“When parents are involved in relationship breakdowns, and are frightened about the change this will have on family life, it can be hard for them to see beyond contact arrangements for the following weekend, let alone the long-term future. They are not always able to see the effect this has on their children, but when they do it enables them to change things for the better. We get really positive feedback from parents and courts,” Valenti says.

Cafcass has seen a huge growth in referrals to PIPs over the last two years, the result of Cafcass services and individual providers, such as Valenti, publicising their efficacy to local courts. Although funding will always be a struggle – it is renewed on a rolling basis every year – Valenti says local judges now have “real faith in the programme.”

Douglas says: “The success of PIPs shows that more cases can be mediated, perhaps between an extra 5-10% of existing cases, which would make a real difference to the children involved. We hope that with the increased awareness of the courses’ success, up to 12,000 parents will have attended by March next year.”

Case study: ‘I didn’t realise how much kids pick up on’

The first PIP session at the NRS Contact Centre in Lewisham, south London, begins with a film – a short drama showing a family going through a divorce. It is followed by interviews with children whose parents are separating. The film is a visual tool to help parents recognise the traps so many of them fall into, and to launch discussions.

Each parent spots something familiar: the insults screamed at ex-partners over the heads of impressionable children; the wrangles over who has the children next week or who said what in court and things quickly become emotional.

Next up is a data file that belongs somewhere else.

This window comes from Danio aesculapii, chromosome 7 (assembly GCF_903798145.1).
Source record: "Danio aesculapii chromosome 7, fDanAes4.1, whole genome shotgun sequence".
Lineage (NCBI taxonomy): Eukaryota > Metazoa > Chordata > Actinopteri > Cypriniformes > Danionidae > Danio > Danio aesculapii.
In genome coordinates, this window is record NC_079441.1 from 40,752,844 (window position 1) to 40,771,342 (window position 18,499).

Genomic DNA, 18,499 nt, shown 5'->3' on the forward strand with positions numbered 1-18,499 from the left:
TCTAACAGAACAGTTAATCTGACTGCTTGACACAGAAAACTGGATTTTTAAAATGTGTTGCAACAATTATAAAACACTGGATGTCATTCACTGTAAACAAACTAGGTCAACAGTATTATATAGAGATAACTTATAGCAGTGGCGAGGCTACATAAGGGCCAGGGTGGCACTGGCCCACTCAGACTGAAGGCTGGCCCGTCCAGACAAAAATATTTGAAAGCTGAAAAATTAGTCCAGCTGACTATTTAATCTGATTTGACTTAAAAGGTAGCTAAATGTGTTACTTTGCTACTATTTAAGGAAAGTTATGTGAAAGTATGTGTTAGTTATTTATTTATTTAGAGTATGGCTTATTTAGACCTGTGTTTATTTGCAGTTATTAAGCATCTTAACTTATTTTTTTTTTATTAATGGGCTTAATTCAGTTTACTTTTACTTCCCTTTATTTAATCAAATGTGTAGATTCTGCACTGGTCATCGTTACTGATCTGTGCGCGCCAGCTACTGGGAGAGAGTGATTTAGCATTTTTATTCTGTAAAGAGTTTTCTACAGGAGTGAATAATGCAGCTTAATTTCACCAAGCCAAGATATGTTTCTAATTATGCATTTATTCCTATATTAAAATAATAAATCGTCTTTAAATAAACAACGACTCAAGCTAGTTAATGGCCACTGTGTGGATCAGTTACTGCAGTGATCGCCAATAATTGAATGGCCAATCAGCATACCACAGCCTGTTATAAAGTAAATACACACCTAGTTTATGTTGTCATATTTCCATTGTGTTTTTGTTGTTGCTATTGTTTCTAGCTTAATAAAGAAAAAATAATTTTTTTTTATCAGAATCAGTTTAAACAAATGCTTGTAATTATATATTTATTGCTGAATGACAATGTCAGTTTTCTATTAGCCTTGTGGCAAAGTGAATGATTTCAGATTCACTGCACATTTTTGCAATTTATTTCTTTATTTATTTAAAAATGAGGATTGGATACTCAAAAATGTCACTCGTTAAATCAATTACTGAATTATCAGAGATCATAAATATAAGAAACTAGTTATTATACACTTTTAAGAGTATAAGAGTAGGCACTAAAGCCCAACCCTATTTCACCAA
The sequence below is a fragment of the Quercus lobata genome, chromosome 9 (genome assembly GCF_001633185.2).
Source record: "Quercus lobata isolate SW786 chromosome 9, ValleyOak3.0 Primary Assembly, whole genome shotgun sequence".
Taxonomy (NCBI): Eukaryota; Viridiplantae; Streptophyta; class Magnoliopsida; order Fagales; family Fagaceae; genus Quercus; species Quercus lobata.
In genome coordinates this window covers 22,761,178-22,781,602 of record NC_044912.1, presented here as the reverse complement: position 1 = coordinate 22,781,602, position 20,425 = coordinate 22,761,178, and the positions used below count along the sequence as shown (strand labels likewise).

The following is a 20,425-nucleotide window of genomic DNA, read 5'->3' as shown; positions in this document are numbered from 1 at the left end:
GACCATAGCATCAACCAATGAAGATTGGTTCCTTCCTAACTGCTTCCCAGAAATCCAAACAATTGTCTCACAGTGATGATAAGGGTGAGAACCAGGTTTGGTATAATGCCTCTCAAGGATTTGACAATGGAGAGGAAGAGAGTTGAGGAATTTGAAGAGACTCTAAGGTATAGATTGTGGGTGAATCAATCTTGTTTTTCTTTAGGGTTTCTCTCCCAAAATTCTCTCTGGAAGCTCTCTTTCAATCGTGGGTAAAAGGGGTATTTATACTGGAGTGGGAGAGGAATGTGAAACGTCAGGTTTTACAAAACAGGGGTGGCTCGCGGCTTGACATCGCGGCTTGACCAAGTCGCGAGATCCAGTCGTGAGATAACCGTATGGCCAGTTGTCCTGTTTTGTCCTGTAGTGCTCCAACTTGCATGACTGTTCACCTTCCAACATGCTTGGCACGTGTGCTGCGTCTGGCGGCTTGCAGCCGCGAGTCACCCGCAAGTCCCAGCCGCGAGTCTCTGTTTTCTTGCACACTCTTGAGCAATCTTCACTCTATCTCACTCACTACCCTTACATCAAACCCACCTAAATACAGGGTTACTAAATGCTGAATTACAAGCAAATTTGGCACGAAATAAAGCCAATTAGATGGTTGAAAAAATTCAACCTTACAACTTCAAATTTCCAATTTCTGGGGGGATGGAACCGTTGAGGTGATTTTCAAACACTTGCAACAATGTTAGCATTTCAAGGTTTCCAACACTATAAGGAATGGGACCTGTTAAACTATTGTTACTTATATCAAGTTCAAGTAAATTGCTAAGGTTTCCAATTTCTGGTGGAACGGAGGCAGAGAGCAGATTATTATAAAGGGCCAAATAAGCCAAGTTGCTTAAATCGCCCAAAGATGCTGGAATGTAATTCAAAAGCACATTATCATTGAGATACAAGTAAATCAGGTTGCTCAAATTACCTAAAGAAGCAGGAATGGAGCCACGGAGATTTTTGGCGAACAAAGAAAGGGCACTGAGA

“I didn’t realise how much children pick up on,” says one father. “I was so involved in the divorce and focused on hating my ex-wife.”

The second session is equally challenging. When parents are asked to consider questions such as: “How do you think your child will describe this process in 10 years’ time?” Each parent seems shocked as they reflect on their answers. “I just hope she doesn’t say she had an unhappy childhood,” says one. “I think she’ll say it’s all her fault,” admits another. “And she’ll say she never wants to get married or have children. She’s already saying that.”

As the mother begins to cry, the course facilitator passes her a box of tissues. The impact of separation and loss on each parent is clear too: a mother of one fled to a refuge when her arranged marriage broke down, while a father of two admitted to drinking heavily during his first Christmas without his wife and children. “Yes, I did that too,” another parent says, reassured that she is not alone in her guilt.

These small, intimate classes are clearly therapeutic, providing a safe and non-judgemental place for parents to discuss their thoughts and feelings. “It is a bit like counselling,” laughs one mum.

They are given tips for having difficult conversations with ex-partners; for dealing with particularly aggressive ex-partners; for looking after their own emotional health and for having ‘business-like’ conversations over contact arrangements. At all times, they are encouraged to recognise the negative impact of court processes and contact disputes on their children.

As the class adjourns for a coffee break, one parent approached and said: “This programme is terrific. It’s really helped me put my child first. But I feel like I’m just starting to heal, and then after four hours that’s it. I will definitely go on to mediation but I just wish it had been offered earlier, at the first solicitors’ appointment. We could have avoided so much heartache.”